Skip to: Content
Skip to: Site Navigation
Skip to: Search

Sadr plays to power of martyrdom

Wednesday, the US military said its forces were preparing for a major offensive in Najaf.

By Scott BaldaufStaff writer of The Christian Science Monitor / August 12, 2004


Whatever one thinks of his politics, Moqtada al-Sadr is a man who understands the power of symbols.

Skip to next paragraph

By holing up inside the Shrine of Imam Ali - tomb of the Shiite faith's supreme leader after the prophet Muhammad - and promising to fight until his very last drop of blood, Mr. Sadr is trying to position himself in a long line of powerful populist Shiite martyrs. When he gives sermons at the mosque in nearby Kufa, he always dresses in white, a color that Muslims bury their dead in. It's as if he's saying, "I'm already dead."

Now, Sadr may have put himself into a classic win-win scenario. If he is killed while fighting in such a holy site, he would become a martyr, drawing thousands of Shiites to his cause. If American and Iraqi forces pull back from a final assault on Najaf - and indeed, intense negotiations have been conducted since the beginning - and create another truce with Sadr, Sadr may be seen by many as a man who stood up to the Americans.

Experts say it's a strategy that plays on the deepest cultural urges of Shiite Islam's traditions. And it just might work.

"He's a shrewd politician, because he knows that the Americans will never enter the holy tomb of Najaf," says Amatzia Baram, a noted scholar on Shiite Islam at the United States Institute for Peace in Washington. "The Americans will never do it. The Iraqi government might send in troops, but that's not a simple decision to make. So Sadr is pretending to be a martyr."

Mr. Baram laughs: "He gets to be a martyr without much chance of dying."

Across southern Iraq, fighters aligned with Sadr have fought sporadic battles in the oil-terminal town of Basra, as well as in Amara, Nasiriya, Kufa, Karbala, Najaf, and in the Baghdad neighborhood of Sadr City.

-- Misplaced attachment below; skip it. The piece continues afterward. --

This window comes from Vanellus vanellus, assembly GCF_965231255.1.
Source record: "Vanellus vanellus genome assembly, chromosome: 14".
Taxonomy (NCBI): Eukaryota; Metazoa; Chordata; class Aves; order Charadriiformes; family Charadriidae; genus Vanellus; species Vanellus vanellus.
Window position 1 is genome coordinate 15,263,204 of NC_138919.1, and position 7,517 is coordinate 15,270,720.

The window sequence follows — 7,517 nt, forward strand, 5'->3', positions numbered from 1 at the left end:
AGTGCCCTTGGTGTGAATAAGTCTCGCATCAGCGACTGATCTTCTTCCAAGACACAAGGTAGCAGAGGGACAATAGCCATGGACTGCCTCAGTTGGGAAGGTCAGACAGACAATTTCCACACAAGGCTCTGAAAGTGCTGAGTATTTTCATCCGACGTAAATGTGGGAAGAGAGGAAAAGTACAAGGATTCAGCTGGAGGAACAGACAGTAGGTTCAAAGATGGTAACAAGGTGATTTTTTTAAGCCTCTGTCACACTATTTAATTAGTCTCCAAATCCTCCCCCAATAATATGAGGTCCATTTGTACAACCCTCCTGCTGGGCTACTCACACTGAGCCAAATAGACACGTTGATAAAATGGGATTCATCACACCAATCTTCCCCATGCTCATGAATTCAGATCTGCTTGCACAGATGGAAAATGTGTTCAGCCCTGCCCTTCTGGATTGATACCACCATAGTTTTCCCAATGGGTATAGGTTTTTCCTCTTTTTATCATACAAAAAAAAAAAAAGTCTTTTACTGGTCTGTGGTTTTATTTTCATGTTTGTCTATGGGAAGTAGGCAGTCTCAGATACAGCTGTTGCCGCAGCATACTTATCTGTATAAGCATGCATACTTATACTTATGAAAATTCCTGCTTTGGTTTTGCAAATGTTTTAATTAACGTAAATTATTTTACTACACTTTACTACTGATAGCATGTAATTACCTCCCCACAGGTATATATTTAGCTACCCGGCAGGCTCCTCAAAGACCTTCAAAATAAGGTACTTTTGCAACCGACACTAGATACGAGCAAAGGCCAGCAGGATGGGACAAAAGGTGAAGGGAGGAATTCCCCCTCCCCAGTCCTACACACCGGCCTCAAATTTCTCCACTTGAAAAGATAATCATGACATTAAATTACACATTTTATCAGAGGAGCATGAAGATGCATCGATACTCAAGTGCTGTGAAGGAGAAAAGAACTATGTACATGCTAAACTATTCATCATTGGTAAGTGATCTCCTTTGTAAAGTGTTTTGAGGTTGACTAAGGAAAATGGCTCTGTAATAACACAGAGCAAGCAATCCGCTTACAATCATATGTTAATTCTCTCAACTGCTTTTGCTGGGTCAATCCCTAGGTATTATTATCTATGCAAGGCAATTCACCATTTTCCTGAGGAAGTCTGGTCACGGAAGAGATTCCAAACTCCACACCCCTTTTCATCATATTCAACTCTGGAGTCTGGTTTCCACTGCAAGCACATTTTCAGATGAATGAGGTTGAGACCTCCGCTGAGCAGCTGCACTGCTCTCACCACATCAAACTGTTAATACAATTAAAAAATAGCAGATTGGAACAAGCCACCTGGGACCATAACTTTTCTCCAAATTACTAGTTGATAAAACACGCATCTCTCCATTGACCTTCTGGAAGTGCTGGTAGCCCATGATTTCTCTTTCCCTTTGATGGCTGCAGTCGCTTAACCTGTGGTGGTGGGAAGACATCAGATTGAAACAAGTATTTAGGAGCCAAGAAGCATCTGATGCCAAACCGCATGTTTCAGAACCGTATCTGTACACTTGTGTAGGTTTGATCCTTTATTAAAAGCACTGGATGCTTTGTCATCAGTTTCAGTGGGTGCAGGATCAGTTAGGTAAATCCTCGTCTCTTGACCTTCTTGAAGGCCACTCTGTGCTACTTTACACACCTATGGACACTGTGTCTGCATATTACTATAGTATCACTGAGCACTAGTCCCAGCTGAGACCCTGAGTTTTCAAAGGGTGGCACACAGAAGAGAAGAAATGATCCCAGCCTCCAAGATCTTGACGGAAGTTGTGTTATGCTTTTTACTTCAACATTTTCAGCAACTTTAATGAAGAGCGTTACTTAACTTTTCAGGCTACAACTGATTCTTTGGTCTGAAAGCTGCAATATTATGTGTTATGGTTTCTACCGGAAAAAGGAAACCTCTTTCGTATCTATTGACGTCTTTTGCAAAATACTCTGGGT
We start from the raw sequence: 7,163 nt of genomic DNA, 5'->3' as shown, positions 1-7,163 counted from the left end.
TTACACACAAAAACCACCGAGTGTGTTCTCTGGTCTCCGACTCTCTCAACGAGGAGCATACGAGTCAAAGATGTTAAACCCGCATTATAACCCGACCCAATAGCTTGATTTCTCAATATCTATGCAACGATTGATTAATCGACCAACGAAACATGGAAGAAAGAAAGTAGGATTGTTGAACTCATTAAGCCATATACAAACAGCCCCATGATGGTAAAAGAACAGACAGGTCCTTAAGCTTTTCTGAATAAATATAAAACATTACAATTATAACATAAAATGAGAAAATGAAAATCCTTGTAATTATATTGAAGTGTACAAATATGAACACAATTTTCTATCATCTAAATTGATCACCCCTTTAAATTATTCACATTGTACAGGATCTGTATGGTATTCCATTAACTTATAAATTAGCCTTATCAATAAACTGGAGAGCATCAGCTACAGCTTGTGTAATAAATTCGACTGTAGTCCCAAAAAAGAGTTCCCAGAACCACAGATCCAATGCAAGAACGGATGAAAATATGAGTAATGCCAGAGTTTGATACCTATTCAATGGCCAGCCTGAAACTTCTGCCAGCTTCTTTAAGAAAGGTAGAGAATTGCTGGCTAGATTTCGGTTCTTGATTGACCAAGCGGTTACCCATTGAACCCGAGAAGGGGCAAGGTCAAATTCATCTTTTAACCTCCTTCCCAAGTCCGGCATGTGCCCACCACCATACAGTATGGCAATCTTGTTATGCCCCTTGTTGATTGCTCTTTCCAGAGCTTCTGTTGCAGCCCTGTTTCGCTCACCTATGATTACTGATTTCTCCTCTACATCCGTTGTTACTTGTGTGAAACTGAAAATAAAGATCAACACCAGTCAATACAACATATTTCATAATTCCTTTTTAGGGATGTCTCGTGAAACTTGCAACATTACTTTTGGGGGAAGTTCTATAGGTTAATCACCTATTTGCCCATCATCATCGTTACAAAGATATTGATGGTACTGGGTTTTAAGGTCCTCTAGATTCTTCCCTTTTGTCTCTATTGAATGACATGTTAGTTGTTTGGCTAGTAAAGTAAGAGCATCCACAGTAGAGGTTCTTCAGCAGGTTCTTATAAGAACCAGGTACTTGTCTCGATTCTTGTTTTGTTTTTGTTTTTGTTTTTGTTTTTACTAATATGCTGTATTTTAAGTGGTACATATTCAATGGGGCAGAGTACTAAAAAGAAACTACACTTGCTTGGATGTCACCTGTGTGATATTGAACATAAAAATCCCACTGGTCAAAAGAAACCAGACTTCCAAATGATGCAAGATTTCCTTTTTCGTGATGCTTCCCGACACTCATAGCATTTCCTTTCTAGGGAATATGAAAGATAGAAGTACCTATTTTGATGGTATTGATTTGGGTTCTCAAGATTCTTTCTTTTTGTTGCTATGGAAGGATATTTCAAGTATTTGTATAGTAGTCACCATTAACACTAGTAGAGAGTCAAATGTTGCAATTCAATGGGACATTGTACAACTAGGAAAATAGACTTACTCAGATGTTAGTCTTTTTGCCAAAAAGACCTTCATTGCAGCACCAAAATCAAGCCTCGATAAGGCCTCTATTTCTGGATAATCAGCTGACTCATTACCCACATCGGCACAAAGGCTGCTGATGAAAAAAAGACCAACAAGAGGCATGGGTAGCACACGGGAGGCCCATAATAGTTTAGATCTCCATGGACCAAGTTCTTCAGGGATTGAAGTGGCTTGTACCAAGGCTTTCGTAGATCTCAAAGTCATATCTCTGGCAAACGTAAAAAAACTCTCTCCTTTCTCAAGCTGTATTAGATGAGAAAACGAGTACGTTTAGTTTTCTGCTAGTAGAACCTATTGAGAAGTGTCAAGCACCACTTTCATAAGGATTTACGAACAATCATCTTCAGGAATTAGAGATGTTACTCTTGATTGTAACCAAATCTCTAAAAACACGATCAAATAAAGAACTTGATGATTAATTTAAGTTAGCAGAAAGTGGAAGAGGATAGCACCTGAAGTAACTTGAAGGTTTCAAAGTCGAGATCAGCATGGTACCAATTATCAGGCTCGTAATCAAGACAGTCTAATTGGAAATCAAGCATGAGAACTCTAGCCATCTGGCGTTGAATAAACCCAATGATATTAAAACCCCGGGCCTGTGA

In Najaf, US marines say they are preparing for a final assault on militiamen within and around the shrine. One Iraqi official, Ibrahim Jaafari, called for US forces to withdraw from Najaf and leave the fighting to Iraqi forces, but US marine commanding officer Col. Anthony Haslam said that his marines would honor last week's request from the Najaf governor and root out the Mahdi Army once and for all.

"Iraqi and US forces are making final preparations as we get ready to finish this fight that the Moqtada militia started," said Colonel Haslam, commanding officer of the 11th Marine Expeditionary Unit in Najaf.

As US troops continue their assault on Najaf, there is some sign of rising anger among Iraq's long-oppressed Shiite believers, who make up some 60 percent of the population. Seventeen months after American troops overthrew their arch enemy, Saddam Hussein - who saw Shiites as potential sympathizers with neighboring Shiite Iran - many Shiites now say that America is turning its back on them.

While the country's new prime minister, Iyad Allawi, is himself a Shiite, he is a secular one, and none of the prominent Shiite clerics have been included in the new interim government. Instead, Mr. Allawi has invited former members of Mr. Hussein's Baath Party to take up key positions, a fact that leads many Shiites to believe that their political voice will never be heard. Instead, they are turning to violent movements, such as Sadr's Mahdi Army.

If the siege of Najaf ends up being the spark that sets the countryside ablaze, then it is Sadr (and not Al Qaeda operative Abul Musab al-Zarqawi) who is fanning the flames. While Sadr is not a high-level cleric in the Shiite hierarchy, his ability to tap into religious and cultural forces may vault him over the heads of higher-level Shiite leaders such as Ayatollah Ali al-Sistani. And his chief cultural tool is the concept of martyrdom.

A poll, conducted by the Coalition Provisional Authority in April, showed that Sadr's popularity had increased as a result of standing up to the Americans. Some 68 percent of Iraqis approved of Sadr in May, compared with 10 percent for the US military. That said, only 2 percent of Iraqis wanted to see Sadr as a presidential candidate.

Sadr is only the latest of his family members to toy with martyrdom. His father was killed by Hussein in 1999 for giving speeches against Hussein from the pulpit. Sadr's grandfather was also killed in 1980 for the same reason.